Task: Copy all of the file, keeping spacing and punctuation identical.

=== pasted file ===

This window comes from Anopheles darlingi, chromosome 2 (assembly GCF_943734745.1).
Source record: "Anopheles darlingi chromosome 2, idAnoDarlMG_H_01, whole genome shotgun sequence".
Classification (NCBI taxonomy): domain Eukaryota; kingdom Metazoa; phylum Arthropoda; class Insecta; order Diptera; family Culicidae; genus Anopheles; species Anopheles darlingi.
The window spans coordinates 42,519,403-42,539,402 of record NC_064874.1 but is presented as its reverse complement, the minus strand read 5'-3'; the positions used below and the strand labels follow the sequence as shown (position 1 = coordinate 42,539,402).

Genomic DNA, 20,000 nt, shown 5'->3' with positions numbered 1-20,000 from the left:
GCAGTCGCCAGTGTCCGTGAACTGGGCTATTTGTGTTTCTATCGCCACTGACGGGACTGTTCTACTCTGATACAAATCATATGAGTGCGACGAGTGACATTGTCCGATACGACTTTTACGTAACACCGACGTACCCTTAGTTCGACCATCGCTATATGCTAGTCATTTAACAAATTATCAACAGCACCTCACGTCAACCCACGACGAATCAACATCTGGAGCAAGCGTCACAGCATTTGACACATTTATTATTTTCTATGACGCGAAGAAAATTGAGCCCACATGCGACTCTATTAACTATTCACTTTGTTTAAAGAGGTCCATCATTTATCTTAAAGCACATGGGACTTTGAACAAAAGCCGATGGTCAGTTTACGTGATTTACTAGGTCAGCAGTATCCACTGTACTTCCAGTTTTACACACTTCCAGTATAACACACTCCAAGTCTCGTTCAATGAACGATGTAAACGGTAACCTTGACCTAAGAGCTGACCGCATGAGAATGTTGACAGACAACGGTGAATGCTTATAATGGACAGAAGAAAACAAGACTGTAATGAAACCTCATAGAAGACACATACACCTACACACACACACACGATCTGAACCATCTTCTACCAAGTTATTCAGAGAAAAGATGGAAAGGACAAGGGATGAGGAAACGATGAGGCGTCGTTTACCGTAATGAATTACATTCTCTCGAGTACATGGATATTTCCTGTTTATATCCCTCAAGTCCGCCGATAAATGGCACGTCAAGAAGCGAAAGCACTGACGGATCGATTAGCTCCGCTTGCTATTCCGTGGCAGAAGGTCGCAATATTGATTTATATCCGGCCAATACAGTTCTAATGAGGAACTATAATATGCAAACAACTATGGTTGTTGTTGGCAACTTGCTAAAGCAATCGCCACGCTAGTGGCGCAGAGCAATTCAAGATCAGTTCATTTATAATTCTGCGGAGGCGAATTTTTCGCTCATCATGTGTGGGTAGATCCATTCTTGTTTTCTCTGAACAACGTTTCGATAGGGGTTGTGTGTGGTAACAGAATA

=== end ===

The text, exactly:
This window comes from Anopheles darlingi, chromosome 2 (assembly GCF_943734745.1).
Source record: "Anopheles darlingi chromosome 2, idAnoDarlMG_H_01, whole genome shotgun sequence".
Classification (NCBI taxonomy): domain Eukaryota; kingdom Metazoa; phylum Arthropoda; class Insecta; order Diptera; family Culicidae; genus Anopheles; species Anopheles darlingi.
The window spans coordinates 42,519,403-42,539,402 of record NC_064874.1 but is presented as its reverse complement, the minus strand read 5'-3'; the positions used below and the strand labels follow the sequence as shown (position 1 = coordinate 42,539,402).

Genomic DNA, 20,000 nt, shown 5'->3' with positions numbered 1-20,000 from the left:
GCAGTCGCCAGTGTCCGTGAACTGGGCTATTTGTGTTTCTATCGCCACTGACGGGACTGTTCTACTCTGATACAAATCATATGAGTGCGACGAGTGACATTGTCCGATACGACTTTTACGTAACACCGACGTACCCTTAGTTCGACCATCGCTATATGCTAGTCATTTAACAAATTATCAACAGCACCTCACGTCAACCCACGACGAATCAACATCTGGAGCAAGCGTCACAGCATTTGACACATTTATTATTTTCTATGACGCGAAGAAAATTGAGCCCACATGCGACTCTATTAACTATTCACTTTGTTTAAAGAGGTCCATCATTTATCTTAAAGCACATGGGACTTTGAACAAAAGCCGATGGTCAGTTTACGTGATTTACTAGGTCAGCAGTATCCACTGTACTTCCAGTTTTACACACTTCCAGTATAACACACTCCAAGTCTCGTTCAATGAACGATGTAAACGGTAACCTTGACCTAAGAGCTGACCGCATGAGAATGTTGACAGACAACGGTGAATGCTTATAATGGACAGAAGAAAACAAGACTGTAATGAAACCTCATAGAAGACACATACACCTACACACACACACACGATCTGAACCATCTTCTACCAAGTTATTCAGAGAAAAGATGGAAAGGACAAGGGATGAGGAAACGATGAGGCGTCGTTTACCGTAATGAATTACATTCTCTCGAGTACATGGATATTTCCTGTTTATATCCCTCAAGTCCGCCGATAAATGGCACGTCAAGAAGCGAAAGCACTGACGGATCGATTAGCTCCGCTTGCTATTCCGTGGCAGAAGGTCGCAATATTGATTTATATCCGGCCAATACAGTTCTAATGAGGAACTATAATATGCAAACAACTATGGTTGTTGTTGGCAACTTGCTAAAGCAATCGCCACGCTAGTGGCGCAGAGCAATTCAAGATCAGTTCATTTATAATTCTGCGGAGGCGAATTTTTCGCTCATCATGTGTGGGTAGATCCATTCTTGTTTTCTCTGAACAACGTTTCGATAGGGGTTGTGTGTGGTAACAGAATA